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Our customers spoke, and we listened. 

One of the most common requests on our Evaluation forms is to ask us to shorten our classes. Yes, the Red Cross allows us to modify the length of our classes and we are more than willing to do that but, what we will not do is compromise the quality of the education that our students receive. So, we went back to the drawing board and created the Everyone’s Busy Program (EBP). Here’s how it works:

     Choose a class from the list below. We then create a pathway that     combines an online portion with a review-skills evaluation class. You complete the first part ON YOUR SCHEDULE and then we find the best time for you to show us what you have learned. 

Same certification, less cost, and more flexible! 

As you can see, we design our classes to be personalized experiences that reflect the needs of our students which is what makes us different. Our goal is to bring “real life” into the classroom experience, rather than those “just-pay-and-then-you-are-certified” programs. We know that the ability to really save lives relies on three things:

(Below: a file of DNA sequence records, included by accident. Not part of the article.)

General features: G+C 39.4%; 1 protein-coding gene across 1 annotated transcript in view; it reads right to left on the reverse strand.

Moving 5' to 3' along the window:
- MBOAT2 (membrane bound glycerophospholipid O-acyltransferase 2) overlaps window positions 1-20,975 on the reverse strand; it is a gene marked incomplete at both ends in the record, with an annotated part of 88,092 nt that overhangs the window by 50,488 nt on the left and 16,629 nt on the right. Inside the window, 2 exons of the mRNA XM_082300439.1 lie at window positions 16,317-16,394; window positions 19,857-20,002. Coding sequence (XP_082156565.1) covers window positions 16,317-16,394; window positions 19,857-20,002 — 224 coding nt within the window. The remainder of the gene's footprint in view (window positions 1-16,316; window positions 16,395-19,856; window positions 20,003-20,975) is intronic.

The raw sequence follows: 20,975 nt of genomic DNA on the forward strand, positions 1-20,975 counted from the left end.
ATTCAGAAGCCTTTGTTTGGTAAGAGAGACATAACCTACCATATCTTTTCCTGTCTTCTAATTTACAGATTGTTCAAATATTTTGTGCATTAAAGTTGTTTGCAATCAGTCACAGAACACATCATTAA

• Knowing WHAT to do
  • WHEN to do it and,
  • Why it needs to be YOU!

Emergencies in the Workplace

During a conversation last week with a woman from one of our local companies, I asked her if she had ever taken a first aid or CPR class. She said that she had earned the First Aid badge as a Brownie but, hadn’t attended any classes since then. As this was a casual meeting, she didn’t know that I taught these subjects so, I went out on a limb and asked her if she knew of anyone in her workplace who had been hurt. She thought a moment and then said that yes, last year, one of the managers had a heart attack in the break room and died. After telling her that I was sorry to hear that, I asked her if anyone had helped him and she said that someone had called 911, and a few other people asked about the AED. As it turns out, because her company was small, and they were all office workers, they “didn’t think they needed one.”